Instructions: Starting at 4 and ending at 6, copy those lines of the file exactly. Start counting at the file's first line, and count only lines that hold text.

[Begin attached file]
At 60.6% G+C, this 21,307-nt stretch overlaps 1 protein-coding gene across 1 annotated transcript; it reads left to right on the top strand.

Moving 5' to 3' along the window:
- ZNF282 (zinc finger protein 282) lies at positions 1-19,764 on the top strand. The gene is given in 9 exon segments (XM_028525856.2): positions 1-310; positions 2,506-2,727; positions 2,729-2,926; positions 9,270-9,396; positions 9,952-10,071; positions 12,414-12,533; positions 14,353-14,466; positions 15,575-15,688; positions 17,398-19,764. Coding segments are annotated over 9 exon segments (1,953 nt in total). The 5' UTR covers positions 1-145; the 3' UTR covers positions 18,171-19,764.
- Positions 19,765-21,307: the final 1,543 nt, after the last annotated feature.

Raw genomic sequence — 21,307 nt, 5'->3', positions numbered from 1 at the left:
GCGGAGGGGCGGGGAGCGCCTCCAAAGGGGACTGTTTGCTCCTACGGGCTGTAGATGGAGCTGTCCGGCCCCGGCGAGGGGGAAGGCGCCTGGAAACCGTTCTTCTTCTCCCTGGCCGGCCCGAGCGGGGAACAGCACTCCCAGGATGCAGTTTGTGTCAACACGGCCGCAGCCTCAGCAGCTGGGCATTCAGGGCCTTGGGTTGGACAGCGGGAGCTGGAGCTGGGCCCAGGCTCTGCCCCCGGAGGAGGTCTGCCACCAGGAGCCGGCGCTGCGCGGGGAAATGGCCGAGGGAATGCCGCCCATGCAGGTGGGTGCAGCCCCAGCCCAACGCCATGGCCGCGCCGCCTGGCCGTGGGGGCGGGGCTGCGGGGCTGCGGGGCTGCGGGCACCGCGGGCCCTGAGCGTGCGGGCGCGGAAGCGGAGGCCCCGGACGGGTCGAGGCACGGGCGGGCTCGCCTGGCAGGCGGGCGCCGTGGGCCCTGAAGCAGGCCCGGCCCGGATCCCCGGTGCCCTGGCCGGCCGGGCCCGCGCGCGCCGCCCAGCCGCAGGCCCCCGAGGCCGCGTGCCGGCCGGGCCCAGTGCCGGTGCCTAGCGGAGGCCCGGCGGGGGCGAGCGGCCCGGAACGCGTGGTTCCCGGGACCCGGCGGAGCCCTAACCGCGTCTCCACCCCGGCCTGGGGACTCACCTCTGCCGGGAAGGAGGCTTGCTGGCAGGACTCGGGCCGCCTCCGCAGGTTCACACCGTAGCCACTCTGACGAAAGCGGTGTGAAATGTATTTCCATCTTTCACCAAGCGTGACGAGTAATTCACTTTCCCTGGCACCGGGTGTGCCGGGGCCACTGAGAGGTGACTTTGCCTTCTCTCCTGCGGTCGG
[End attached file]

- Positions 19,765-21,307: the final 1,543 nt, after the last annotated feature.

Raw genomic sequence — 21,307 nt, 5'->3', positions numbered from 1 at the left:
GCGGAGGGGCGGGGAGCGCCTCCAAAGGGGACTGTTTGCTCCTACGGGCTGTAGATGGAGCTGTCCGGCCCCGGCGAGGGGGAAGGCGCCTGGAAACCGTTCTTCTTCTCCCTGGCCGGCCCGAGCGGGGAACAGCACTCCCAGGATGCAGTTTGTGTCAACACGGCCGCAGCCTCAGCAGCTGGGCATTCAGGGCCTTGGGTTGGACAGCGGGAGCTGGAGCTGGGCCCAGGCTCTGCCCCCGGAGGAGGTCTGCCACCAGGAGCCGGCGCTGCGCGGGGAAATGGCCGAGGGAATGCCGCCCATGCAGGTGGGTGCAGCCCCAGCCCAACGCCATGGCCGCGCCGCCTGGCCGTGGGGGCGGGGCTGCGGGGCTGCGGGGCTGCGGGCACCGCGGGCCCTGAGCGTGCGGGCGCGGAAGCGGAGGCCCCGGACGGGTCGAGGCACGGGCGGGCTCGCCTGGCAGGCGGGCGCCGTGGGCCCTGAAGCAGGCCCGGCCCGGATCCCCGGTGCCCTGGCCGGCCGGGCCCGCGCGCGCCGCCCAGCCGCAGGCCCCCGAGGCCGCGTGCCGGCCGGGCCCAGTGCCGGTGCCTAGCGGAGGCCCGGCGGGGGCGAGCGGCCCGGAACGCGTGGTTCCCGGGACCCGGCGGAGCCCTAACCGCGTCTCCACCCCGGCCTGGGGACTCACCTCTGCCGGGAAGGAGGCTTGCTGGCAGGACTCGGGCCGCCTCCGCAGGTTCACACCGTAGCCACTCTGACGAAAGCGGTGTGAAATGTATTTCCATCTTTCACCAAGCGTGACGAGTAATTCACTTTCCCTGGCACCGGGTGTGCCGGGGCCACTGAGAGGTGACTTTGCCTTCTCTCCTGCGGTCGG